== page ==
One improvement will be the extended remote monitoring. Anna-Lisa Paul and her colleagues from the UF Space Plants Lab are developing software that can take GoPro images and recognize how stress changes the appearance of a plant. When a plant needs water or has been exposed to too much salt, the colors of the light it absorbs and reflects change in a way that is imperceptible to the human eye. But the lab’s system can detect salt stress in just fifteen minutes and drought stress in about an hour, according to Natasha Sng, a researcher at the Space Plants Lab, much earlier than a human.

The researchers tested their system on the EDEN ISS, but the greenhouse ran too smoothly to know how well the surveillance system was working. “We have seen a lot of success,” says Robert Ferl, co-director of the Space Plants Lab.

Soon the researchers plan to introduce deliberate malfunctions and see if the laboratory’s system can intercept them.

In a further big step towards automation, the DLR is developing robot arms that are mounted on a rail hanging on the greenhouse roof. These nifty machines, powered by AI, would photograph the plants from different angles, prune dead leaves and shoots, and even harvest crops, which Schubert values ​​as the most time-consuming activities after a repair.

The ultimate goal is a greenhouse that, while not fully autonomous, could at least be fully operated by operators on Earth. Such a facility could land in front of astronauts on the moon or Mars and hold a basket of cucumbers and tomatoes ready for their arrival. Astronauts would have the option of gardening, which can boost mental health, but the plants should be able to thrive on their own when astronauts have more pressing tasks.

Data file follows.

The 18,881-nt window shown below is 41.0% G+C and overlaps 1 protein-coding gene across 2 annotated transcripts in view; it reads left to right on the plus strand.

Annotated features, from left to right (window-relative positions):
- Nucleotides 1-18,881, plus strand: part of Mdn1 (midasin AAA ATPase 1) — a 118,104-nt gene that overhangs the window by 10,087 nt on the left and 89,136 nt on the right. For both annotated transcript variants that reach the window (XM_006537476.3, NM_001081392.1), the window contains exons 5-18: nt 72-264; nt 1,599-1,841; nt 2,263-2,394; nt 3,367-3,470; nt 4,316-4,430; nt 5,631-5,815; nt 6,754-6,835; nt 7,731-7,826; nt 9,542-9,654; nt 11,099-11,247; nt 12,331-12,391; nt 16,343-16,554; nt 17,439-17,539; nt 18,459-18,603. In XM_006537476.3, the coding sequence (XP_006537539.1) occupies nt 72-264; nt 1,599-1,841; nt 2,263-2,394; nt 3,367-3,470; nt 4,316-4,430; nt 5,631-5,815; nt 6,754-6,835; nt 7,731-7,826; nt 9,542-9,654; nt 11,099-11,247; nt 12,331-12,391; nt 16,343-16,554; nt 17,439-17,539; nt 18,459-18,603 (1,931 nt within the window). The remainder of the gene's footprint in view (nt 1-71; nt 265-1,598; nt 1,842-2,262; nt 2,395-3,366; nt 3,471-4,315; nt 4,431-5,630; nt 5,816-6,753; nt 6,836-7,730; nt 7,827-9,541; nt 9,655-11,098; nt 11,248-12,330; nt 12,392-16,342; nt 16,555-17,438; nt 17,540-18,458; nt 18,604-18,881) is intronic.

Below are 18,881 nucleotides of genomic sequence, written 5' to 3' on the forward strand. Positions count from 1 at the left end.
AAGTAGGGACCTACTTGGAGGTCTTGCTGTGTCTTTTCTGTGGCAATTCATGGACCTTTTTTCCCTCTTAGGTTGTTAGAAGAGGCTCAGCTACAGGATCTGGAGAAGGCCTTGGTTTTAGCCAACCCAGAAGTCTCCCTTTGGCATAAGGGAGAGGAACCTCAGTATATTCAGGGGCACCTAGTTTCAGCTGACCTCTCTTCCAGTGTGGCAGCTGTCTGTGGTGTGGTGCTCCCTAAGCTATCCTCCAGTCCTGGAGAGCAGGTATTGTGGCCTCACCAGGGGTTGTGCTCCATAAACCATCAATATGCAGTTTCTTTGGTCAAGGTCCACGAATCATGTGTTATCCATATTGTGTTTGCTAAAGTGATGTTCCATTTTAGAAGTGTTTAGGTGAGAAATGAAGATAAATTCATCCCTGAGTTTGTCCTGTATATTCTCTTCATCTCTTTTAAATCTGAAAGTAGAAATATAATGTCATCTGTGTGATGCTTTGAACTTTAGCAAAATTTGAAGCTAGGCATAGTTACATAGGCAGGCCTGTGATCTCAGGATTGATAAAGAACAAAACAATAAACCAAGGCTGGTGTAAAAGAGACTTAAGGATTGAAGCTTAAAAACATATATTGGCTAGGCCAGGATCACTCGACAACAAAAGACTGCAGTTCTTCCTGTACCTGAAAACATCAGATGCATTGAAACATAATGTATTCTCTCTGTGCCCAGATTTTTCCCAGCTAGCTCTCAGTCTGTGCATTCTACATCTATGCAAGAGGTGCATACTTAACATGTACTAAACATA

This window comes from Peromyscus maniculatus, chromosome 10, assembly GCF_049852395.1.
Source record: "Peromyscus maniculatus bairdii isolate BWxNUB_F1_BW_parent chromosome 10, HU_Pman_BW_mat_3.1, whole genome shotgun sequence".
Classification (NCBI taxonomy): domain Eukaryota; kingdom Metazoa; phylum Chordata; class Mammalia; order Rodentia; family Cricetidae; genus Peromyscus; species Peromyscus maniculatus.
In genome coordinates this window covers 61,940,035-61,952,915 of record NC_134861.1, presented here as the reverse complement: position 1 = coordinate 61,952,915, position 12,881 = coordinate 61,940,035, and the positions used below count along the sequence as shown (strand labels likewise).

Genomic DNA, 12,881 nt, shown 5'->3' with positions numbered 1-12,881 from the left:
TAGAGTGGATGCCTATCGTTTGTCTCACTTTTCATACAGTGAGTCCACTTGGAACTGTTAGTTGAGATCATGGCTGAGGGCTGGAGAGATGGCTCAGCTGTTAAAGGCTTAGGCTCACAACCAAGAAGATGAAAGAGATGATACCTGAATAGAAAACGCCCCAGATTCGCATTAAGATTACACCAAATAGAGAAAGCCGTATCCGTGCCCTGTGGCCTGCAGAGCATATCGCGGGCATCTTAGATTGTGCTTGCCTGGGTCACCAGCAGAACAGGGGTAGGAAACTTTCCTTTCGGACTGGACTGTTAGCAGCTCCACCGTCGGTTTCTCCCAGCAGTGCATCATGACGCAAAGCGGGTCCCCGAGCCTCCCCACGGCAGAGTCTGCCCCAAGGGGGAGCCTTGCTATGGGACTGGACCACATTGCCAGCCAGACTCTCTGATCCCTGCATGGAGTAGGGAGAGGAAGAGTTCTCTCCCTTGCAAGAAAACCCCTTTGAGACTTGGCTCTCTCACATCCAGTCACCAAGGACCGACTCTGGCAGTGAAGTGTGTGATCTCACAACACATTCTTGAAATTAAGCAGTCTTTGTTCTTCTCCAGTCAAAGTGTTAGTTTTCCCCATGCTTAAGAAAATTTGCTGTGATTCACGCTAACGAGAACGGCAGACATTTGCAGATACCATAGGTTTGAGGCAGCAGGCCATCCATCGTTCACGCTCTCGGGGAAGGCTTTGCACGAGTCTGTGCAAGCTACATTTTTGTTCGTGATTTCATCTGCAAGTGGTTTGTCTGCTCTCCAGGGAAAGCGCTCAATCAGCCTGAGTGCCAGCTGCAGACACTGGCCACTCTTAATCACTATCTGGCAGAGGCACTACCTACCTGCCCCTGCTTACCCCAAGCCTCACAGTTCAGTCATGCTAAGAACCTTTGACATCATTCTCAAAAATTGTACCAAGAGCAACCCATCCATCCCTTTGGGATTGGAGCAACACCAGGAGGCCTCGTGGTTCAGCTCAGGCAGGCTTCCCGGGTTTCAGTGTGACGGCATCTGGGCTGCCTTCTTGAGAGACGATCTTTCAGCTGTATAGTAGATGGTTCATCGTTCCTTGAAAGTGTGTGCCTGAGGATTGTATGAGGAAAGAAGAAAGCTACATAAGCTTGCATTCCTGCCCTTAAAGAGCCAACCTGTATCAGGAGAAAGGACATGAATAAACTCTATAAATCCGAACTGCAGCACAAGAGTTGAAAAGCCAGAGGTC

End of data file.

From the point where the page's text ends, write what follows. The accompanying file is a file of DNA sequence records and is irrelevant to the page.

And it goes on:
The DLR roadmap stipulates that the next-generation facility will be ready to fly by 2030 [Elon] Musk emailed and asked if we can design his greenhouse, “said Schubert.

And developing the ability to farm in space isn’t just about flying to Mars. A one-way street has always linked space agriculture with industrial agriculture. As climate change makes many areas of the world less suitable for agriculture, the technology to separate food production from weather and natural resources is likely to become more important.

“It would be my dream that we all live alone in ecological biosphere,” says Schubert. “We would be completely independent of planet earth and would leave the earth to itself so that it can recover.”